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Title: The Sharqiyin of South-East Arabia : a study on the Hajari community of Wadi Ham
Author: Yateem, A. A.
Awarding Body: University of Edinburgh
Current Institution: University of Edinburgh
Date of Award: 1991
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This thesis is based on twelve months (July 1987-June 1988) fieldwork carried out among the Sharqiyin tribes of South-East Arabia. It is a community study of Wadi Ham (U.A.E.), a community which constitutes part of a whole region known as al-Hajar. The Hajar is a countainous region which embraces several tribes that practise agriculture and pastoralism. The thesis is an ethnographic study of the Sharqiyin tribes of Wadi Ham with specific reference to their social organization and religious belief in general and authority and social control in particular. In practice this thesis sets itself up to examine the relationship between the secular and religious authority, and its role in the process of social control. It is also intended to illuminate the nature of the relationship that exists between the local authority of the tribal periphery and the central authority in the urban centres. Following a discussion on the nature of the problem, together with the relevant ethnography and history of the region, the ecological environment, the pattern of tribal settlements, and the administrative system are discussed. A description and analysis of the economic organization has been provided by focusing on the agricultural regime and the land tenure system. The thesis then turns to examine the principles which underlie both the tribal and social stratification systems. Additional discussion has been provided on the domestic group. Finally, direct emphasis has been placed on Hajari leadership; on the role of its secular and religious authority, of the centre and the periphery, in maintaining social control at the community level. The results of this thesis show, firstly, that in spite of the absence of saintly and holy lineages, religious authority continues to exist and plays its role in Islamic tribal society. Secondly, that, although marginal tribal societies are seen usually as in contradiction with the urban centre or central authority, this is not always the case. For the experience of the Wadi Ham reveals, firstly, that the relationship between the tribal periphery and the centre is a complementary one. Secondly, that there exists a wide field of mutual interests and co-operation between the religious and secular authorities in maintaining order and control in peripheral tribal communities.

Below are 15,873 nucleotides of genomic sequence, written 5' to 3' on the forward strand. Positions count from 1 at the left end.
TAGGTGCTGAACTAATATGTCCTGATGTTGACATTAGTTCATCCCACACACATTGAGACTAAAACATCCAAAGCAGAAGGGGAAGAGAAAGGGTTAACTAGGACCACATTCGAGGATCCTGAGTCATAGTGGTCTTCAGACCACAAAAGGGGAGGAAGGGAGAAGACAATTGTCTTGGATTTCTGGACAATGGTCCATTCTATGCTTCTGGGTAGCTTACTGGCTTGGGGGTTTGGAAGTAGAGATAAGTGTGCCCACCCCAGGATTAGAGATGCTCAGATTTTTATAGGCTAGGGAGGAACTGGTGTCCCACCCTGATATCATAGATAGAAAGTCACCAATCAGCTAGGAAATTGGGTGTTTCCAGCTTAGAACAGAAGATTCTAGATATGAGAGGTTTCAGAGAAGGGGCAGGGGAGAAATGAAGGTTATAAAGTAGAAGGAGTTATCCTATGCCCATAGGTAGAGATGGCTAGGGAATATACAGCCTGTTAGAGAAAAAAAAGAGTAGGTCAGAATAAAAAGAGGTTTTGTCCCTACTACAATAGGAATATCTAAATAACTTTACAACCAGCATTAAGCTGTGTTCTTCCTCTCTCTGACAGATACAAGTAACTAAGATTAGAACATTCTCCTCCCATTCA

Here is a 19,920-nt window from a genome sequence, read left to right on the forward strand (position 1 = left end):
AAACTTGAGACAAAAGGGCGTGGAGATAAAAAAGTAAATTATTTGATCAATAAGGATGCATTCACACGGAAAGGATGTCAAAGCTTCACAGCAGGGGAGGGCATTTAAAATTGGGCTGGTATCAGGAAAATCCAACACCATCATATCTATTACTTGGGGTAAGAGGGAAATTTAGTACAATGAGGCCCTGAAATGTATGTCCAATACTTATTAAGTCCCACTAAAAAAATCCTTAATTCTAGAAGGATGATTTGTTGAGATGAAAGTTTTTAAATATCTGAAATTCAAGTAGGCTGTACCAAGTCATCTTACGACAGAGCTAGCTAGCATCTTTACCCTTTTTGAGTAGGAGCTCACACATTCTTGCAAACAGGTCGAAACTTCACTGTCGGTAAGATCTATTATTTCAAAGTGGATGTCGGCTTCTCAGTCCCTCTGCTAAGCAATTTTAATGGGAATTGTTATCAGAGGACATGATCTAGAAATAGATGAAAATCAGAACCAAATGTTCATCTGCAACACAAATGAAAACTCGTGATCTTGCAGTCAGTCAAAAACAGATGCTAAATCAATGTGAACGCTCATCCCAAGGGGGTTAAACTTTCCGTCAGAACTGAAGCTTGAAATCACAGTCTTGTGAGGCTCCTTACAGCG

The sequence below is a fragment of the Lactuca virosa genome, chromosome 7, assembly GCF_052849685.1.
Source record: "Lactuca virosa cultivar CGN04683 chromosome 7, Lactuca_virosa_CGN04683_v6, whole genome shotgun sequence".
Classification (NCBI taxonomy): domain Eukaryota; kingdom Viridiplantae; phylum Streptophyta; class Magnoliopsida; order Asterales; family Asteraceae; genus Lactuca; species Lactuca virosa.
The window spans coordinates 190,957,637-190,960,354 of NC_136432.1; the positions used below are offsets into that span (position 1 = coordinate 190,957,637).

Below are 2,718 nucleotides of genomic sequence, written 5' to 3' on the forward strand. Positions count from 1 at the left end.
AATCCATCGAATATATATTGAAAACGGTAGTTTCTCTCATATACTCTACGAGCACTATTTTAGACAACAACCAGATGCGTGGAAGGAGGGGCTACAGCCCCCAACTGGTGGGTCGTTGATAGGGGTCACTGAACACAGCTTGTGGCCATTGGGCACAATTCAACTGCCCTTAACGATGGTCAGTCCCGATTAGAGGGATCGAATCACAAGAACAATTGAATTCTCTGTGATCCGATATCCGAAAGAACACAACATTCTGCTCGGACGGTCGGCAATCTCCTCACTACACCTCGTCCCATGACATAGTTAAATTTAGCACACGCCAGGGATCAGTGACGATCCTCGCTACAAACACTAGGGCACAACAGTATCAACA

Supervisor: Not available Sponsor: Not available
Qualification Name: Thesis (Ph.D.) Qualification Level: Doctoral
EThOS ID:  DOI: Not available